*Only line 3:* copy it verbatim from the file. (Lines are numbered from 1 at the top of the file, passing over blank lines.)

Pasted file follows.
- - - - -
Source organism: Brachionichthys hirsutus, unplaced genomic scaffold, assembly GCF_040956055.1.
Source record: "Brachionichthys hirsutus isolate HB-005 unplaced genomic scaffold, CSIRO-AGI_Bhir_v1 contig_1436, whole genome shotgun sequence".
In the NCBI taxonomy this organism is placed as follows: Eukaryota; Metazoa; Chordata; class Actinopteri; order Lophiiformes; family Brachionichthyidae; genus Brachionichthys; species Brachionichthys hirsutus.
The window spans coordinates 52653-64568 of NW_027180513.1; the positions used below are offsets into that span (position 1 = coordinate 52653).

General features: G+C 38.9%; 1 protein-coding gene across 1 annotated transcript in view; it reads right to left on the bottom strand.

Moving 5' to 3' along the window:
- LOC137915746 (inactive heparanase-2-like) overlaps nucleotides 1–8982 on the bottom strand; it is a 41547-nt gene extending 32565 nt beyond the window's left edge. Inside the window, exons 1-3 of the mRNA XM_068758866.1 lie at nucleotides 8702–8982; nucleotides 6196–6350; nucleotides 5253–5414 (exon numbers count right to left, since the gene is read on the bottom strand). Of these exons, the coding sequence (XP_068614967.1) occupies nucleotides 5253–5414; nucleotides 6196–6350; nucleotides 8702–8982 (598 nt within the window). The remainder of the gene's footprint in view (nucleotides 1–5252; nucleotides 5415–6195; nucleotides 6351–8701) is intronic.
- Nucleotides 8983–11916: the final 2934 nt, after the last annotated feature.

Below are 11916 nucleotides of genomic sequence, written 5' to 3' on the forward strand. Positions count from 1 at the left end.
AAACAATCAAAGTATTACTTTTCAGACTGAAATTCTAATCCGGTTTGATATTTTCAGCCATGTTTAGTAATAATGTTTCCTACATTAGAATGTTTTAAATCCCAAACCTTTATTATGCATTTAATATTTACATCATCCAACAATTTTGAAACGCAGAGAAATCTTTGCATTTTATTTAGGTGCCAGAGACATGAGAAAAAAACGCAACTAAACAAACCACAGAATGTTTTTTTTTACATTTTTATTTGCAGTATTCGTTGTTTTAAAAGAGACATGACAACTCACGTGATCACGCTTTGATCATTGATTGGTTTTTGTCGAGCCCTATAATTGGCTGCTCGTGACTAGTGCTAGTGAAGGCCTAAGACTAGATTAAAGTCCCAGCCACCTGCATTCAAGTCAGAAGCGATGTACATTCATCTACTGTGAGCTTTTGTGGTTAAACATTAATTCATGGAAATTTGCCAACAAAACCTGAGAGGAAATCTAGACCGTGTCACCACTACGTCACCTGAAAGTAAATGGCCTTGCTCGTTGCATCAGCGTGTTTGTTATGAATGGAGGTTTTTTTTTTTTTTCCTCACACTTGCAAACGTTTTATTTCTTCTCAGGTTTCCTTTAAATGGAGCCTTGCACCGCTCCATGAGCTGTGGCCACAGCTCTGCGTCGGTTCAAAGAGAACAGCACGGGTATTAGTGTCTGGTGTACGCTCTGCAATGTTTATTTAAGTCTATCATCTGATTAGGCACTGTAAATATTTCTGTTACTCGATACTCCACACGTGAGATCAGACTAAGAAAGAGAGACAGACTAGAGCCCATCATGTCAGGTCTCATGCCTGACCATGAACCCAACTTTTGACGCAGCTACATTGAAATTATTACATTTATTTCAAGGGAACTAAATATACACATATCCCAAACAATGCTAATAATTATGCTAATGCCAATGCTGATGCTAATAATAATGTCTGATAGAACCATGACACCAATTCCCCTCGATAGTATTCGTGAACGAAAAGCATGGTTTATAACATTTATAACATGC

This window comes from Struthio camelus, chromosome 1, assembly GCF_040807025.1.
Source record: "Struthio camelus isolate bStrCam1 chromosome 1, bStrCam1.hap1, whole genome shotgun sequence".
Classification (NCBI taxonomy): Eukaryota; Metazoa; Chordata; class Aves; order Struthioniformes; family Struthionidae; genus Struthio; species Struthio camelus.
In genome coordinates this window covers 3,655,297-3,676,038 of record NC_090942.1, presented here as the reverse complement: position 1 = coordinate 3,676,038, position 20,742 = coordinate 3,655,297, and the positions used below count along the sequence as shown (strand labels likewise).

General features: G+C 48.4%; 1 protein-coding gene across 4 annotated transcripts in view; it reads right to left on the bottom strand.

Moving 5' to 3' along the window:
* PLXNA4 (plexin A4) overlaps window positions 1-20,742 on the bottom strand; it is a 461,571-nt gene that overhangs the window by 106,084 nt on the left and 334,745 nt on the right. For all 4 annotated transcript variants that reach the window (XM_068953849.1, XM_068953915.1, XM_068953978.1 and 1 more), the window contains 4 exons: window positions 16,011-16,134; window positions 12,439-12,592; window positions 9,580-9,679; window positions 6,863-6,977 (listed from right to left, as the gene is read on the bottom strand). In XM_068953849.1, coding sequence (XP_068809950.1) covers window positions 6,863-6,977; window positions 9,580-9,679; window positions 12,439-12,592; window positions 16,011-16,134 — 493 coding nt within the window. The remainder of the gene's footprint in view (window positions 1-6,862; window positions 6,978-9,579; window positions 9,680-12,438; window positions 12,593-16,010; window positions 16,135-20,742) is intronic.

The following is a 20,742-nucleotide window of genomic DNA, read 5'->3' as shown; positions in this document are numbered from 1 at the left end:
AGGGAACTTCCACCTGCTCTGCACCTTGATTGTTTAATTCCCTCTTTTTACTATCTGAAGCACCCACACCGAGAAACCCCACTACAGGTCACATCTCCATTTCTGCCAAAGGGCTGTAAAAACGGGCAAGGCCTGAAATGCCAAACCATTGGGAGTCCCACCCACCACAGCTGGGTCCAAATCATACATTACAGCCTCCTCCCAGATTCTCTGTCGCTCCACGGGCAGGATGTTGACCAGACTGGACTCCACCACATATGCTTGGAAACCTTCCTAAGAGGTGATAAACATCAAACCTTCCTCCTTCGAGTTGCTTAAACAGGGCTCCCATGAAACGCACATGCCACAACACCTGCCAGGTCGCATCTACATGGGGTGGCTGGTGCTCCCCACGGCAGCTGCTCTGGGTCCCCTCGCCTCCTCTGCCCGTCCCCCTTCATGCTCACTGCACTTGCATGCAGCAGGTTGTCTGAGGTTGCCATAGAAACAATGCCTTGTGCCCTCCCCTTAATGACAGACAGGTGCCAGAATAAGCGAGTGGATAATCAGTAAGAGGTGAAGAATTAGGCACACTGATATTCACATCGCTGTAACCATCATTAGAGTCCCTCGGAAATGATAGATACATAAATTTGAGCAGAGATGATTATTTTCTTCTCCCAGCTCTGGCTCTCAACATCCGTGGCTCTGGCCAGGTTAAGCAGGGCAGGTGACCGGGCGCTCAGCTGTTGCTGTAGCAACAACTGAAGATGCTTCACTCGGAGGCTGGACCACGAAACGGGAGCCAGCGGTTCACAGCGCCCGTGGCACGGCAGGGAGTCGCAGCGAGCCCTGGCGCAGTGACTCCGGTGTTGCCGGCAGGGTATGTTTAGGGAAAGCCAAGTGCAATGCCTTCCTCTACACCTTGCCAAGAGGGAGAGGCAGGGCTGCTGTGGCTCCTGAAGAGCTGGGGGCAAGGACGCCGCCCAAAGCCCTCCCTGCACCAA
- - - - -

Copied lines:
In the NCBI taxonomy this organism is placed as follows: Eukaryota; Metazoa; Chordata; class Actinopteri; order Lophiiformes; family Brachionichthyidae; genus Brachionichthys; species Brachionichthys hirsutus.